Here, then, I conceive, is the object of the Holy See and the Catholic Church in setting up Universities; it {13} is to reunite things which were in the beginning joined together by God, and have been put asunder by man. Some persons will say that I am thinking of confining, distorting, and stunting the growth of the intellect by ecclesiastical supervision. I have no such thought. Nor have I any thought of a compromise, as if religion must give up something, and science something. I wish the intellect to range with the utmost freedom, and religion to enjoy an equal freedom; but what I am stipulating for is, that they should be found in one and the same place, and exemplified in the same persons. I want to destroy that diversity of centres, which puts everything into confusion by creating a contrariety of influences. I wish the same spots and the same individuals to be at once oracles of philosophy and shrines of devotion. It will not satisfy me, what satisfies so many, to have two independent systems, intellectual and religious, going at once side by side, by a sort of division of labour, and only accidentally brought together. It will not satisfy me, if religion is here, and science there, and young men converse with science all day, and lodge with religion in the evening. It is not touching the evil, to which these remarks have been directed, if young men eat and drink and sleep in one place, and think in another: I want the same roof to contain both the intellectual and moral discipline. Devotion is not a sort of finish given to the sciences; nor is science a sort of feather in the cap, if I may so express myself, an ornament and set-off to devotion. I want the intellectual layman to be religious, and the devout ecclesiastic to be intellectual. {14}

This is no matter of terms, nor of subtle distinctions. Sanctity has its influence; intellect has its influence; the influence of sanctity is the greater on the long run; the influence of intellect is greater at the moment. Therefore, in the case of the young, whose education lasts a few years, where the intellect is, there is the influence. Their literary, their scientific teachers, really have the forming of them. Let both influences act freely, and then, as a general rule, no system of mere religious guardianship which neglects the Reason, will in matter of fact succeed against the School. Youths need a masculine religion, if it is to carry captive their restless imaginations, and their wild intellects, as well as to touch their susceptible hearts.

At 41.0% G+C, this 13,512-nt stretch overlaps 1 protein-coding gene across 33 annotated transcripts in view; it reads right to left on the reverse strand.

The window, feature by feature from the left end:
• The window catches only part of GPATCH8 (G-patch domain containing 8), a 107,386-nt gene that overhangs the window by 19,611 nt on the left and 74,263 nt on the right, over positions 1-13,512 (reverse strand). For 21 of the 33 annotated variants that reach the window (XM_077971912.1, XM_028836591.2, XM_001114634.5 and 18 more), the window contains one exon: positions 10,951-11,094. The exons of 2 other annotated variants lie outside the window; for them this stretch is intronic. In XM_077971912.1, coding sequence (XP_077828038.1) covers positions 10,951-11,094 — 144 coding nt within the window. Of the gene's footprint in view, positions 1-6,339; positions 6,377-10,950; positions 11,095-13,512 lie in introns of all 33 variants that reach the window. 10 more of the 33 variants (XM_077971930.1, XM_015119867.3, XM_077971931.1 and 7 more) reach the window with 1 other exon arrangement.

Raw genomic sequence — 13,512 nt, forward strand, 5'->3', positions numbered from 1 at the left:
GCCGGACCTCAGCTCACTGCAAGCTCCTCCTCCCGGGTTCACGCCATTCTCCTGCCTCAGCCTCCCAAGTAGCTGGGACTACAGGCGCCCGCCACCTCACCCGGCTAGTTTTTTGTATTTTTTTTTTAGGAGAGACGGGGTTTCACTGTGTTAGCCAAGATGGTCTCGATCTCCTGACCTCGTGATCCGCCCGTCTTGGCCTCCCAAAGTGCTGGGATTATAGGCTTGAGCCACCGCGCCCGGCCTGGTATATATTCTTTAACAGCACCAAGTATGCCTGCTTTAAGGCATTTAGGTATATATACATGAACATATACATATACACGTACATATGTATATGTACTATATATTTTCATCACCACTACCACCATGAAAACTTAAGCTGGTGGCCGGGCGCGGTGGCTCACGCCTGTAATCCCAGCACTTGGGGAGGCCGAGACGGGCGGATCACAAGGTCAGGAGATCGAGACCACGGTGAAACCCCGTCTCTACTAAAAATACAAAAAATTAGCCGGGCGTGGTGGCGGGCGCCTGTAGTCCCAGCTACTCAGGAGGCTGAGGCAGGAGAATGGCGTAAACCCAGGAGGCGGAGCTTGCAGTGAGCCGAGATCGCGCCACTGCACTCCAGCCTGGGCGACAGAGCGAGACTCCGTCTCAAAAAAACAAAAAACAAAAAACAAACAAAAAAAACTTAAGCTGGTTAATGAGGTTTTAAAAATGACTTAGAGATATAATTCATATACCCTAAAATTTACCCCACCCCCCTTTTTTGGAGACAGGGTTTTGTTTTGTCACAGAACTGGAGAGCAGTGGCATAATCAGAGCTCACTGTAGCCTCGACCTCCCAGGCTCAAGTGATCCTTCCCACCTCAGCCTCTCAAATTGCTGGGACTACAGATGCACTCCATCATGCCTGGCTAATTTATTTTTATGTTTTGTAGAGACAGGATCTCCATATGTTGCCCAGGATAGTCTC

Look down then upon us from Heaven, O blessed Monica, for we are engaged in supplying that very want which called for thy prayers, and gained for thee thy crown. Thou who didst obtain thy son's conversion by the merit of thy intercession, continue that intercession for us, that we may be blest, as human instruments, in the use of those human means by which ordinarily the Holy Cross is raised aloft, and religion commands the world. Gain for us, first, that we may intensely feel that God's grace is all in all, and that we are nothing; next, that, for His greater glory, and for the honour of Holy Church, and for the good of man, we may be "zealous for all the better gifts," and may excel in intellect as we excel in virtue.

(Feast of St. Monica—Sunday after Ascension, 1856. Preached in the University Church, Dublin.)